The call for an audit of Facebook’s metrics comes a week after the social network acknowledged inflating its video metrics.
The online software retailer reports improvements in revenue per visitor, sales and conversion rate after testing changes in multiple elements of its shopping cart page. The company’s e-commerce technology provider, Digital River, carried out the tests.
The European unit of online software retailer TrendMicro Inc. tested changes in several elements of its shopping cart last summer and again early this year, and each trial produced a new combination of elements resulting in significant improvements in revenue per visitor, sales and conversion rates, says Keith Reed, TrendMicro’s online marketing manager for the Europe, Middle East and Africa.
Reed was familiar with A/B testing, which pits one version of an element against another, but it was the first time he tried varying several elements at once and then combining the most successful options to achieve an optimal design. “It was small changes, so we were constantly refining the test,” Reed says. “Rather than just an A/B test it’s the whole alphabet. And once one thing has a statistically valid success rate we roll it out.”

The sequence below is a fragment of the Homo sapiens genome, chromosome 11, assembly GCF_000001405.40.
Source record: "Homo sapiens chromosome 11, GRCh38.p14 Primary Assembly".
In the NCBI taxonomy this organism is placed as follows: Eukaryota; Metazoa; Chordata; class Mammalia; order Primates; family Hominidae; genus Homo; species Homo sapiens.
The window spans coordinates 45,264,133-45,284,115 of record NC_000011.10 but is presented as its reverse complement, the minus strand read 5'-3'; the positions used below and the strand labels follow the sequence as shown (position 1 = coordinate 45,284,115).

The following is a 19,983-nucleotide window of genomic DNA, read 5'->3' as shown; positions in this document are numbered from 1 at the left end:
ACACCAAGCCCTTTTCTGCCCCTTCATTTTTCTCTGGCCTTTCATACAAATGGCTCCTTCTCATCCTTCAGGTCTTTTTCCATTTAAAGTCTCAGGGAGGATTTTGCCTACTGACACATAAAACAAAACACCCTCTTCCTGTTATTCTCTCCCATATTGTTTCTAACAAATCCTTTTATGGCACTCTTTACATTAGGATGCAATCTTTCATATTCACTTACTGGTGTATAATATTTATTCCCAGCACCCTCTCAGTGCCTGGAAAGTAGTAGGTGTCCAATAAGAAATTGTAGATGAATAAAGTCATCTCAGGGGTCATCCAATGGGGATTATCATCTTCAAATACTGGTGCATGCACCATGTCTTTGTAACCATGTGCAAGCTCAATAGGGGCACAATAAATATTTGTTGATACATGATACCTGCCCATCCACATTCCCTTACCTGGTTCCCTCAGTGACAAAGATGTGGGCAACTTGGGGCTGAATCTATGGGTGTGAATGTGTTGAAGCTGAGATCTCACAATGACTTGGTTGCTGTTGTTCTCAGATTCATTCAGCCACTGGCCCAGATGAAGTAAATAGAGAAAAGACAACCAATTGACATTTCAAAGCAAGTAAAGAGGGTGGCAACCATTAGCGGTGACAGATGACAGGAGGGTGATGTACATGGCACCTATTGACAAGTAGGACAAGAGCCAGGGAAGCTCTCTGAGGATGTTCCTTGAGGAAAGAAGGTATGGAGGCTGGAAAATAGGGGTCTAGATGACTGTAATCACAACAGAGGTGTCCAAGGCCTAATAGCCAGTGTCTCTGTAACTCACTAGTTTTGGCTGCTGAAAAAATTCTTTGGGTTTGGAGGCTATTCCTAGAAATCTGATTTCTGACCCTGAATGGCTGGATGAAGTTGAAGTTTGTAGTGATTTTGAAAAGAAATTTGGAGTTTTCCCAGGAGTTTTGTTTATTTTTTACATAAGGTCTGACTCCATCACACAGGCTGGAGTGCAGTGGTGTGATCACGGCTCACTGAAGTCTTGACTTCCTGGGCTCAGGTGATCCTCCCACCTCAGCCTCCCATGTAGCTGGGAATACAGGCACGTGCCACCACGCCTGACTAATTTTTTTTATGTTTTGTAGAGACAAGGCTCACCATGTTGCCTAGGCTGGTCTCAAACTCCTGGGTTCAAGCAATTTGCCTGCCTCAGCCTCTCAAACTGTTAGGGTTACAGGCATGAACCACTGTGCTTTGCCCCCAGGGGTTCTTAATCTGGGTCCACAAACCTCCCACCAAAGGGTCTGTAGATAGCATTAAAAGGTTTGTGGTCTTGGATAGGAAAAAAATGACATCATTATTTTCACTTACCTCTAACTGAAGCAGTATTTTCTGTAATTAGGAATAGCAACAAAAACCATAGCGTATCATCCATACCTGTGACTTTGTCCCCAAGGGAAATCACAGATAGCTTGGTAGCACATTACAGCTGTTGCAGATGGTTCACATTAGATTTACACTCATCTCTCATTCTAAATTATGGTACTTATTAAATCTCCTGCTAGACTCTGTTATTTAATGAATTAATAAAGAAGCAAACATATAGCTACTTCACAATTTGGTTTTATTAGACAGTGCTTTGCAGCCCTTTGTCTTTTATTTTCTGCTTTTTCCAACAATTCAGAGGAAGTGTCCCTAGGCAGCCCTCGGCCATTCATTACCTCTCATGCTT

The first multivariate test last summer tried different combinations and modifications of the security messaging, “continue shopping” button and discount field. The winning combination, which eliminated the discount field altogether, produced a 9.7% lift in revenue per visitor, a 6.8% improvement in conversion rate and 10.2% increase in sales.
A second trial this winter varied the header color, button design, placement of user acceptance agreement and credit card logos. The most successful combination produced a 10.5% increase in revenue per visitor, 16.2% improvement in conversion rate and a 9.9% sales lift-but only for weekend visitors. Weekday results were no different from the previous shopping cart design.
“We have a very cyclical business with sales peaking Tuesday and dropping to a low on Sunday, then going back up,” Reed says. “I have no idea why.” Nor could he explain why changing the shopping cart design would improve results on weekends but not during the week.
But one result was consistent throughout the week: leaving off the logos of credit card companies was a bad idea. “In certain markets it was very unsuccessful,” Reed says. “People were dropping off because we didn’t show the Visa logo.”